After years of debate, Michigan now has a $1.2 billion road funding bill in place to address the deplorable condition of the state’s major roads and highways, which some experts call the worst in the nation. Although the voters previously rejected a legislative proposal, virtually every Michigan resident agrees that it’s past time that the roads are repaired and that a strategic plan is implemented.

While the road funding debate transpired at the state level, local municipalities and road building experts have needed to continuously repair, rehabilitate or replace their roads – despite the lack of a cohesive state-wide funding plan. Using a combination of new technology, holistic infrastructure planning and lessons learned, this team of public and private expertise has implemented strategic pavement management plans, leveraging scarce funding.

“Tight budgets have required that we look at every component of the road building equation to ensure that we maximize the potential fix,” says G2 Consulting Group’s Jim Berry, a veteran civil engineer with 30 years of road building experience. “There has been constant innovation in road evaluation and construction in recent years. Working with our engineering partners and local municipalities, we now look at roads on a full network basis instead of an individual project basis to help communities thoroughly evaluate their priorities.”

Local community road planners agree. “It’s often a question of total reconstruction versus extending the life of current surfaces,” says Leigh Schultz, Southfield’s city engineer. “We look to the state to provide the long term strategy but we’ve continued to aggressively improve Southfield’s roads.”

According to Schultz, after Michigan’s Prop 1 Road Improvement Plan failed, the City of Southfield passed a $99 million bond for local improvement projects. “Our residents understand the value of good roads to attract economic opportunities. In addition to addressing critical needs, the bond has helped us  be aggressive in seeking federal grants that often require matching funds from the municipalities themselves.”

Paul O’Meara, Birmingham City Engineer, agrees with the importance of working with the community to determine project priorities. “New technologies like Roadsoft have become great tools for road analysis and tracking,” he said. “We drive each and every street each year to visually inspect road conditions, and we use a comprehensive database on road conditions to help us chart our future plans.”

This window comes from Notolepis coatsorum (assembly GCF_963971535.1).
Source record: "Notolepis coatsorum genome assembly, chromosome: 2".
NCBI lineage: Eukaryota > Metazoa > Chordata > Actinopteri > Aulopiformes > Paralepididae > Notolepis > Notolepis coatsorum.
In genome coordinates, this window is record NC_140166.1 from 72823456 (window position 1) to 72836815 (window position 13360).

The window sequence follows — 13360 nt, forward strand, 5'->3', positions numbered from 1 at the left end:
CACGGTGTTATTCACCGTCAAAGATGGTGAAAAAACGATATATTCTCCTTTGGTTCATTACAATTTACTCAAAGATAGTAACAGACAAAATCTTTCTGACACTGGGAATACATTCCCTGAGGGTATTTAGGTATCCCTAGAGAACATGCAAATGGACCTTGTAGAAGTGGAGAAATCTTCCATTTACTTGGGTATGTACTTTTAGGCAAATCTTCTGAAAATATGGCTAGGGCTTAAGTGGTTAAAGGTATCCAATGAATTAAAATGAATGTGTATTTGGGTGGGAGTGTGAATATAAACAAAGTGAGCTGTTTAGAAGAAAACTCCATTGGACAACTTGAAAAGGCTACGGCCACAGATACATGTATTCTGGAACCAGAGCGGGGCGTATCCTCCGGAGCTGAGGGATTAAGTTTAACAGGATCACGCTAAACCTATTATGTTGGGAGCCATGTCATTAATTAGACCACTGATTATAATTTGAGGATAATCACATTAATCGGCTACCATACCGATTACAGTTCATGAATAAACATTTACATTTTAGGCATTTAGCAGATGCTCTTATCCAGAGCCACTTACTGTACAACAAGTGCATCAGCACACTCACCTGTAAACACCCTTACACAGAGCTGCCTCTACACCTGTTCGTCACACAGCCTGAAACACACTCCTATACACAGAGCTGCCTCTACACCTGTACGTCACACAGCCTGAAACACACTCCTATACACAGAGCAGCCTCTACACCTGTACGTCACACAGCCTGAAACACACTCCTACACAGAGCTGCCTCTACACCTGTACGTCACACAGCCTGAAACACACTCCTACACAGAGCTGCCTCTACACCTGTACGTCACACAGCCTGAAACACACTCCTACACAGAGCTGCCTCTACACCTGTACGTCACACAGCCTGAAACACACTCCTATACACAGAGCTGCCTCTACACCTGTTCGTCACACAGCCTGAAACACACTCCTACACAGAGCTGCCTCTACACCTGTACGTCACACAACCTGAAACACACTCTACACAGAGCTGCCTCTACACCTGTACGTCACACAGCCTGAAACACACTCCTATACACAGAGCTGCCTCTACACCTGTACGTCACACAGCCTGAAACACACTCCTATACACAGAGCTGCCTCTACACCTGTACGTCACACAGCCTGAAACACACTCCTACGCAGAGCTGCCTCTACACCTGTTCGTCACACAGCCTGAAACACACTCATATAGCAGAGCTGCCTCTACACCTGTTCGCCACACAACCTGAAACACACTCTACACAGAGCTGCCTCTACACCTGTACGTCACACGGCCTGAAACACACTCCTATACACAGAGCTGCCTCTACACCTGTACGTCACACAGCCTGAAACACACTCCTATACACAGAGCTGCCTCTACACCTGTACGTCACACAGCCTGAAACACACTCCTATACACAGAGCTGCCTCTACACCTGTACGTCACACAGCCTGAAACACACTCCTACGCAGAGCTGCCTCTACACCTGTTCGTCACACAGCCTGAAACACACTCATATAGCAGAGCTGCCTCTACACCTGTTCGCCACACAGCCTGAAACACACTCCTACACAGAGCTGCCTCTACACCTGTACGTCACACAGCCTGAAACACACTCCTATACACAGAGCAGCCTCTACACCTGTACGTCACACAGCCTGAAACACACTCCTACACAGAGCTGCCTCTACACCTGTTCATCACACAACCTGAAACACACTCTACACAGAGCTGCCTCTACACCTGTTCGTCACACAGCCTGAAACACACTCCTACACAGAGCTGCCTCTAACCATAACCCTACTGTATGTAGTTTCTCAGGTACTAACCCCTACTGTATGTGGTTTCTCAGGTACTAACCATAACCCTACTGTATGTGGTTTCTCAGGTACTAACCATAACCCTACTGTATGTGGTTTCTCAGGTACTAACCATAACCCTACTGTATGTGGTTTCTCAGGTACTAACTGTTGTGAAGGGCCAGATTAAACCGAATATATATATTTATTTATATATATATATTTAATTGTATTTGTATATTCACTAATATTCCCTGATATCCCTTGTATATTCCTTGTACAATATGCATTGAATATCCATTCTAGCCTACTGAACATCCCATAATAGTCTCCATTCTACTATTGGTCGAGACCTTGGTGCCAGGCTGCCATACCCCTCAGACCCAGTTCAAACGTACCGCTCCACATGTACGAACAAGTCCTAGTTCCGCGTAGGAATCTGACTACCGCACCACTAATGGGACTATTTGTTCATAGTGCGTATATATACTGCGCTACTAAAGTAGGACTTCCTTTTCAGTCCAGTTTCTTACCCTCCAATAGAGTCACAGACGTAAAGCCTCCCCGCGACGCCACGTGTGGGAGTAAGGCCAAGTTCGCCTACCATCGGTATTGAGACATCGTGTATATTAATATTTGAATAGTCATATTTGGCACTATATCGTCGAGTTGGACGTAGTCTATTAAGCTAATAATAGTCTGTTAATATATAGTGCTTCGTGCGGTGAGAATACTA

Berry agrees that road planning technologies add tremendous value and also stresses the importance of visual inspections of road surfaces. “It’s equally important to analyze and  evaluate below-the-road  factors — soil and pavement conditions, drainage, and the level of deterioration a road has experienced over a time period — to determine the best approach within an environment. This information is key to prudent decision making. Sometimes it makes  more sense to repair a  slightly damaged road as opposed to a rip-and-replace of a different road in worse condition. Considerations include the amount of traffic using the road and predictive models for future deterioration. With the huge amount of work that needs to be done across Michigan communities, we all want to get the most out of every dollar spent.”

In the case of Southfield, that has meant prioritizing road projects where there was also a need to repair the water main. “A lot of infrastructure was built around the same time and is now in need of repair. By looking at our needs holistically, we’re able to find ways to bundle projects and stretch our dollars,” said Schultz.

In Birmingham, O’Meara says that stretching dollars is often about selecting the right materials. “Asphalt is less expensive than concrete, however the life expectancy is maybe 20 years on asphalt versus 50 for concrete. So, if you take the long view, the total life cycle cost of concrete is often the more economical choice.”

In addition, the actual materials used to make roadways has improved over the years. “Concrete mixes in the late 1990’s and early 2000’s had elements that caused a chemical reaction leading to premature cracking, shares Bruce Wilberding, Principal and lead of G2’s Construction Engineering Services. “However, the new mixes are the best we’ve seen in decades. Asphalt is improving also – nearly 100% of black asphalt is recyclable.”

Local communities, engineering firms and their suppliers understand they can only be successful by working together to address critical issues efficiently and cost effectively. New modeling technologies and materials are demonstrating long lasting results that, ultimately, provide a significantly improved drive quality experience for Michigan motorists.

The Michigan road industry has learned a lot of valuable lessons over the recent ‘lean’ years. Now that the state has a funding plan in place, city engineers and their partners can be even more effective in their strategic approaches to deploying road dollars. Berry captures the cautious optimism expressed at the local agency level, “Hopefully, we’ve turned the corner and Michigan roads will see significant improvement over the coming years.”